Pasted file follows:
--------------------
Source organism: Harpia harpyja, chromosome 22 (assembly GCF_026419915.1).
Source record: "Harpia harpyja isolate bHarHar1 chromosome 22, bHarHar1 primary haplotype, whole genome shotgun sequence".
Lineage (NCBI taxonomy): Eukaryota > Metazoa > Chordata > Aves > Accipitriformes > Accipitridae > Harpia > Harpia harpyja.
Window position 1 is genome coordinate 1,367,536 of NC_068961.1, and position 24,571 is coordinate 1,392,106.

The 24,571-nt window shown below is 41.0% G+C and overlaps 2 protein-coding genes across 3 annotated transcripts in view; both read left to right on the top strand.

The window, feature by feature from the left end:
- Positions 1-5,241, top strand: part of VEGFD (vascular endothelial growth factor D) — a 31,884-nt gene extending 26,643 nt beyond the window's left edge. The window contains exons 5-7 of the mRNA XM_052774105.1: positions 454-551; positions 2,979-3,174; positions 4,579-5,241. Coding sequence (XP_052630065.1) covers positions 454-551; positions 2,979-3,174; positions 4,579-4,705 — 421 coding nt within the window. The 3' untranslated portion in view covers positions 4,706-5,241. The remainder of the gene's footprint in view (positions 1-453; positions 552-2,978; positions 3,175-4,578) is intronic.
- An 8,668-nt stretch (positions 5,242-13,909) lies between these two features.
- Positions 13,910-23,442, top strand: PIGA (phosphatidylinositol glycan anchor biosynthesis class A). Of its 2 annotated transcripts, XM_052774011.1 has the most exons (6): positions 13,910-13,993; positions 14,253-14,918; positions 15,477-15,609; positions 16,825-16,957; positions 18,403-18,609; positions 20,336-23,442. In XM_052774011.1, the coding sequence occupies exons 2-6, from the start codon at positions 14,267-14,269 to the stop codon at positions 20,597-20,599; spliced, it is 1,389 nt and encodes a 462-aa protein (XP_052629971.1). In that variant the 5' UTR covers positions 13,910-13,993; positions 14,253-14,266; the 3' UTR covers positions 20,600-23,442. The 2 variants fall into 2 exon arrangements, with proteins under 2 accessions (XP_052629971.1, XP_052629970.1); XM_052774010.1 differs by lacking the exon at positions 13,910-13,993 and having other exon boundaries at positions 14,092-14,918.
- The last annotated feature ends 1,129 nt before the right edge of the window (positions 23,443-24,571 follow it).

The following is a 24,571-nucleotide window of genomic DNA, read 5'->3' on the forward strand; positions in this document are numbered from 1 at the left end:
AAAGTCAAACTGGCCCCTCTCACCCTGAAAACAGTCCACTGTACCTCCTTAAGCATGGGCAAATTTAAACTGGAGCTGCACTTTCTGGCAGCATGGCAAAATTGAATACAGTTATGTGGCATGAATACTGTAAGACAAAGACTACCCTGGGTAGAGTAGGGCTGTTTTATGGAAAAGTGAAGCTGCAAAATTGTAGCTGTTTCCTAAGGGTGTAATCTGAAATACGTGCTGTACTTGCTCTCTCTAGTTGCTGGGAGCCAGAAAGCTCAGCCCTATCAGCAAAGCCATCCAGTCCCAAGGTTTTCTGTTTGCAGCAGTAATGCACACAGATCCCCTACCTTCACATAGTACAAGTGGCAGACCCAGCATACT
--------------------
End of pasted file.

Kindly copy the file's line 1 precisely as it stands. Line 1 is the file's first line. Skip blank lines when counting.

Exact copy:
Source organism: Harpia harpyja, chromosome 22 (assembly GCF_026419915.1).